Used in place of http.createServer()

var httpCache = require('http-cache')
  , storage = new httpCache.storage.FileStorage({some: 'options'})
  ;

// the the handler function will only be invoked every 600 seconds, as the
// storage will provide the response for 600 seonds at a time
httpCache.createServer(function(req, res) {
  res.writeHead(200, {'Content-Type': 'text/plain; charset=utf-8',
                      'Cache-Control: max-age=600, public'});
  res.write('This response was generated at ' + new Date());
  res.end();
}, storage).listen(8080);

Used to wrap an existing http.Server

Anything that responds to a 'request' event with the request and response objects as callback arguments can be wrapped with the cache. This looks just like the first example, except that the argument to httpCache.createServer() is another server. You must call listen() on the http-cache instance, not on the actual server, however.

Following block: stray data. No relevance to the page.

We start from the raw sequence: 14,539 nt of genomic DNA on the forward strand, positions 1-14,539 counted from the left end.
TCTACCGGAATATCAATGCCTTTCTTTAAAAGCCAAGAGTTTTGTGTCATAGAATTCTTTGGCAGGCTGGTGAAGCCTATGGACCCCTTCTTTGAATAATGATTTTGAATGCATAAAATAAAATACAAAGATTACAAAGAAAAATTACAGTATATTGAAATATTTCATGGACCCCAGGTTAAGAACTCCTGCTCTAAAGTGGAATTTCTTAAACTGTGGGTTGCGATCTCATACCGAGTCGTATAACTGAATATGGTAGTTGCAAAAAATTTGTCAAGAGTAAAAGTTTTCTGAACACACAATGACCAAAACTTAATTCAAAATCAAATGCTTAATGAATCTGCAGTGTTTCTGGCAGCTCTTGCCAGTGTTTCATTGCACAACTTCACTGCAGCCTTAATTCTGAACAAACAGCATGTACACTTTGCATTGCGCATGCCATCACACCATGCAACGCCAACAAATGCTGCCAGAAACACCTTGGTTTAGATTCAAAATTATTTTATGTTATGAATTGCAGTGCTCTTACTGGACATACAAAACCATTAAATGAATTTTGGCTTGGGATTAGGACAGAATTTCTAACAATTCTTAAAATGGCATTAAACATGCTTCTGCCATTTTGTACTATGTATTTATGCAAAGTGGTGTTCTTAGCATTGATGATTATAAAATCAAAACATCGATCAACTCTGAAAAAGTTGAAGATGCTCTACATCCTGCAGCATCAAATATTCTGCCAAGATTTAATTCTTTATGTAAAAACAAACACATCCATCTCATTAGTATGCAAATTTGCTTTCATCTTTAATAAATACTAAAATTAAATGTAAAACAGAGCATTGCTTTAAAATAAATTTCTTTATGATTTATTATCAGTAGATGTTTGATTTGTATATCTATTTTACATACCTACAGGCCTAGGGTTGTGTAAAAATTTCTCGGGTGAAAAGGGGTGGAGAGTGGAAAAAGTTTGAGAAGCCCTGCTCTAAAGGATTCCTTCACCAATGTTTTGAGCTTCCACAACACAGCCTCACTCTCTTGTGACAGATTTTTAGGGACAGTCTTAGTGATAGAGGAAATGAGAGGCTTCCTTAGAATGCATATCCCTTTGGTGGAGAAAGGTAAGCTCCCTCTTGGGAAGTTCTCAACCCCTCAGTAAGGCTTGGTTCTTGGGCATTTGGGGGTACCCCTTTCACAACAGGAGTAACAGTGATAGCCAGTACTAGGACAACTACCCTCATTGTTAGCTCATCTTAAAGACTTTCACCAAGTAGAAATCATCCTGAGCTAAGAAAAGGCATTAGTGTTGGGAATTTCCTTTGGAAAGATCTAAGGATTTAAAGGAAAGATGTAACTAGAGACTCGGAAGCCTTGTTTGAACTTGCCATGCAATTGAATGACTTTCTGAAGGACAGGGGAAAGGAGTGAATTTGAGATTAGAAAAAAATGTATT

var httpCache = require('http-cache')
  , http      = require('http')
  , storage = new httpCache.storage.FileStorage({some: 'options'})
  ;

// the the handler function will only be invoked every 600 seconds, as the
// storage will provide the response for 600 seonds at a time
var server = http.createServer(function(req, res) {
  res.writeHead(200, {'Content-Type': 'text/plain; charset=utf-8',
                      'Cache-Control: max-age=600, public'});
  res.write('This response was generated at ' + new Date());
  res.end();
});

httpCache.createServer(server, storage).listen(8080);

Used In conjunction with http-proxy

The http-proxy module provides a http.Server, so the above example works if you replace server with the proxy.

This will proxy all requests to http://localhost:9000/ and cache the responses from the proxy.

var httpCache = require('http-cache')
  , httpProxy = require('http-proxy')
  , storage = new httpCache.storage.FileStorage({some: 'options'})
  ;

httpCache.createServer(
  httpProxy.createServer(9000, 'localhost'),
  storage
).listen(8080);